2018-01-17T12:54:07+00:00 January 17th, 2018|Docket Report, Patent|

Supplying Equipment For Use at Customers’ Facilities Does Not Create Regular and Established Place of Business

The court granted defendant's alternative motion to transfer for improper venue because defendant did not have a regular and established place of business through its provision of equipment to customers in the district. "⁠[Plaintiff] also relied on [defendant's] 'business model' wherein [defendant], for the convenience of their customers, supplies its end use customers with [defendant's] equipment to be used at the customer’s facility. . . . This rather creative argument does not satisfy the test set forth in [In re Cray Inc., 871 F.3d 1355 (Fed. Cir. 2017)] for the simple reason that the equipment in question is not a [...]

2018-01-17T12:54:05+00:00 January 17th, 2018|Docket Report, Patent|

Faurecia Entities Settle End-Payor Claims for $1.48 Million

The court granted preliminary approval over a settlement agreement involving a class of end-payor plaintiffs in the amount of $1.482 million because the settlement was substantively and procedurally fair. "The terms of the Settlement Agreement are hereby preliminarily approved, including the release contained therein, as being fair, reasonable, and adequate to the Settlement Class . . . . The Court finds that the Settlement Agreement was entered into at arm’s length by experienced counsel and is sufficiently within the range of reasonableness that notice of the Settlement Agreement should be given, pursuant to a plan to be submitted by Settlement [...]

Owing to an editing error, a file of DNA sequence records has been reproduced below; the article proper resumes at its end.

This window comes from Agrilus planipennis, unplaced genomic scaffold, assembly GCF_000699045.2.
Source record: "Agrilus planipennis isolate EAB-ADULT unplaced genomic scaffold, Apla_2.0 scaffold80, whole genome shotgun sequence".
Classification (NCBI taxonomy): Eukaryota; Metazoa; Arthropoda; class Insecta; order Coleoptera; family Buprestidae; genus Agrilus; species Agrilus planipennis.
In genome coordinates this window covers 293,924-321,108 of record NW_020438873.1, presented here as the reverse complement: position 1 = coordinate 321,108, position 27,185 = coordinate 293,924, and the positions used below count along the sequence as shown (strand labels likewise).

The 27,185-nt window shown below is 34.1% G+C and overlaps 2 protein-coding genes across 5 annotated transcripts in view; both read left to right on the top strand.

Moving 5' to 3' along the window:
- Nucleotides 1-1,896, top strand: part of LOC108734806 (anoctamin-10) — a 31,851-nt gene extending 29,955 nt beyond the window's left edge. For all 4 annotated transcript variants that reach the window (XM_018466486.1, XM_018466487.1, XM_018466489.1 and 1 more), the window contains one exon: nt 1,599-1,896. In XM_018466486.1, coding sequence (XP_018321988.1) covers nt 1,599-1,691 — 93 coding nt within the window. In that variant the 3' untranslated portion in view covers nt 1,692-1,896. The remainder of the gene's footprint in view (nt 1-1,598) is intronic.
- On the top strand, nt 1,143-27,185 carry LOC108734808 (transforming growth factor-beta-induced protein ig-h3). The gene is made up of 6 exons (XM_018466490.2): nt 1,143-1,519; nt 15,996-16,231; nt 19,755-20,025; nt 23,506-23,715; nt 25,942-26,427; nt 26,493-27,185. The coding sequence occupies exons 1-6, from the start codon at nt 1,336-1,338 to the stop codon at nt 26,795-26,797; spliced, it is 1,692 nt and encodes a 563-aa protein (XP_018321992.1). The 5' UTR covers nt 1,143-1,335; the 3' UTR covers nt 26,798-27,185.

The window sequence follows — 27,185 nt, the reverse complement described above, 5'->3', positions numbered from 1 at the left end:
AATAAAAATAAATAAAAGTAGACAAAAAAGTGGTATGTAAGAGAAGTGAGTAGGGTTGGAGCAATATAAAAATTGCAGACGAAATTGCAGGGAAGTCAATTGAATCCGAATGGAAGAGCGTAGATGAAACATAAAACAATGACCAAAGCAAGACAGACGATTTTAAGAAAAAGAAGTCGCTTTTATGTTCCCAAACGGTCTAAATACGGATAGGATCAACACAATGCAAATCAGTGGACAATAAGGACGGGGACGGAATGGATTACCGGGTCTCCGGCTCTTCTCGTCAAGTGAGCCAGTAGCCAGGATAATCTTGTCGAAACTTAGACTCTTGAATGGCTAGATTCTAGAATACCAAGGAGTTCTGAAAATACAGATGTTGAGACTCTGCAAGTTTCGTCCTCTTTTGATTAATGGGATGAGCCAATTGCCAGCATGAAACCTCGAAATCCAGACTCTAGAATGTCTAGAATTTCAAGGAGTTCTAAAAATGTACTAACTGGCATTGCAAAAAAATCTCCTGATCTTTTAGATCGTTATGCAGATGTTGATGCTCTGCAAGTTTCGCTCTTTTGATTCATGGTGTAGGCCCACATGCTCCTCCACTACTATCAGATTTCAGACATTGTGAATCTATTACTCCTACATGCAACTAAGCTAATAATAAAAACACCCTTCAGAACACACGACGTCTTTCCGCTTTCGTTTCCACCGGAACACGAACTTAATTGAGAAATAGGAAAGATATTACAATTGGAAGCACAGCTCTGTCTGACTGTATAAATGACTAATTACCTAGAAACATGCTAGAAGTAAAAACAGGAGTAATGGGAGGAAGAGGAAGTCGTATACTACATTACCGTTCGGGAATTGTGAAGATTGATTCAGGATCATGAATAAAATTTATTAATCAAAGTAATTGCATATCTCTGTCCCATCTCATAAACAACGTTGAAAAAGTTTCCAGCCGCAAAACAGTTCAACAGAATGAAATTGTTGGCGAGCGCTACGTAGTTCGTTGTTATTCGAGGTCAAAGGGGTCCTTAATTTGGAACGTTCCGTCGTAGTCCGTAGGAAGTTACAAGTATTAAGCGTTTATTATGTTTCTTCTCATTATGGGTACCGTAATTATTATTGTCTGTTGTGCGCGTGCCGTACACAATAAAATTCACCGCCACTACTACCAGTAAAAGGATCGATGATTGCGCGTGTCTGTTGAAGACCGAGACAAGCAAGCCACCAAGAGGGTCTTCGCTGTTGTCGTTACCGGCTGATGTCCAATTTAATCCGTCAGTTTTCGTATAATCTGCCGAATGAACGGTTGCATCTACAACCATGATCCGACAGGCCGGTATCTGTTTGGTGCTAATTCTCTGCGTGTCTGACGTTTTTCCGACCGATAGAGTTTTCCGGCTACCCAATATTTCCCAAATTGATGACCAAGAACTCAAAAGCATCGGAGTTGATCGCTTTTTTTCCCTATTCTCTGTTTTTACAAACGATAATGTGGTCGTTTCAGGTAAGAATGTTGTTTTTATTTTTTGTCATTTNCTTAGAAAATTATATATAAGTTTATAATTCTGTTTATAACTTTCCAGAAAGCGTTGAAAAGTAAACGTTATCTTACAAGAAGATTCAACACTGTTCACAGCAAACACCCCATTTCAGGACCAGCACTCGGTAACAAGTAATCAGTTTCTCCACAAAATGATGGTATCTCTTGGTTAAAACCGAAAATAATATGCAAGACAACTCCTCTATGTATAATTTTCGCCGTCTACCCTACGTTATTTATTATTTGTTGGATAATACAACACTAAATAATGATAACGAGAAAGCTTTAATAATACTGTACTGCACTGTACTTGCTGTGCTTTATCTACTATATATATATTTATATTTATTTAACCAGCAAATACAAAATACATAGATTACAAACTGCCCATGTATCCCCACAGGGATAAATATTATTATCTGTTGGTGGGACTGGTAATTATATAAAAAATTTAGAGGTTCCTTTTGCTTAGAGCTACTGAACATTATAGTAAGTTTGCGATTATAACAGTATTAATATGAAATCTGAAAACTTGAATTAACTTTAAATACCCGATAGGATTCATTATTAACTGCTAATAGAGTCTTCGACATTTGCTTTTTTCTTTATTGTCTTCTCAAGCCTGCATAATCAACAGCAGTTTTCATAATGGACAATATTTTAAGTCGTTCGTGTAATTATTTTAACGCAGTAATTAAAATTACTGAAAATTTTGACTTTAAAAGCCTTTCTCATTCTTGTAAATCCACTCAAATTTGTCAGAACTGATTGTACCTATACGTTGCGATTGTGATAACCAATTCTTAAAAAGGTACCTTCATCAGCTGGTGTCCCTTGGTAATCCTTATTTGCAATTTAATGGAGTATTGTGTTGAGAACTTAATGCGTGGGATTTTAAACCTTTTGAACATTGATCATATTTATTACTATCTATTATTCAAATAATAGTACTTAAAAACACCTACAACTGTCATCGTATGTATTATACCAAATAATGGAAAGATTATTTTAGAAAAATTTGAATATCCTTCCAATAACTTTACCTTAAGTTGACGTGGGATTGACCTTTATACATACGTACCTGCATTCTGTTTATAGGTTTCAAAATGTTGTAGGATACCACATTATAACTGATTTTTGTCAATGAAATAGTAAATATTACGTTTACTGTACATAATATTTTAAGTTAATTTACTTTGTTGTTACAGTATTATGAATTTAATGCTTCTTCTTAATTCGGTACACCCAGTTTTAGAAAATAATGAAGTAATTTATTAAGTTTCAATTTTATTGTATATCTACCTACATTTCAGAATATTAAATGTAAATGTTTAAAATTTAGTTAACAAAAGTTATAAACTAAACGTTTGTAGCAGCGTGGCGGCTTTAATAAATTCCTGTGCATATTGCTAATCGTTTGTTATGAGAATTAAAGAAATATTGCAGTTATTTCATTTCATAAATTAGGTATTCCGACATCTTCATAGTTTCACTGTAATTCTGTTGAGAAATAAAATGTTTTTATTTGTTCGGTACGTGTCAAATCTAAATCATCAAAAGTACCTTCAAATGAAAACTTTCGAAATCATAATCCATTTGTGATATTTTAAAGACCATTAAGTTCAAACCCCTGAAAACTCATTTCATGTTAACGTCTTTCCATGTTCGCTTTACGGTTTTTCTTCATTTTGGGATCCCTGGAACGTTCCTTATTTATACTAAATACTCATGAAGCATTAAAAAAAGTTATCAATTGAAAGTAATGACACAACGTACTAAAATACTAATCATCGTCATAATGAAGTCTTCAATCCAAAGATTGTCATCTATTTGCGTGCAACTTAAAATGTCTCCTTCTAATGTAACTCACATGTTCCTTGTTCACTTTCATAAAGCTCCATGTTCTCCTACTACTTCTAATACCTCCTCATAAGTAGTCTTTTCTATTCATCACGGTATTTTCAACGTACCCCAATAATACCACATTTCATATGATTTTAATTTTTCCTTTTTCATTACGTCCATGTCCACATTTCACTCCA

2018-01-16T15:16:03+00:00 January 16th, 2018|Antitrust, Docket Report|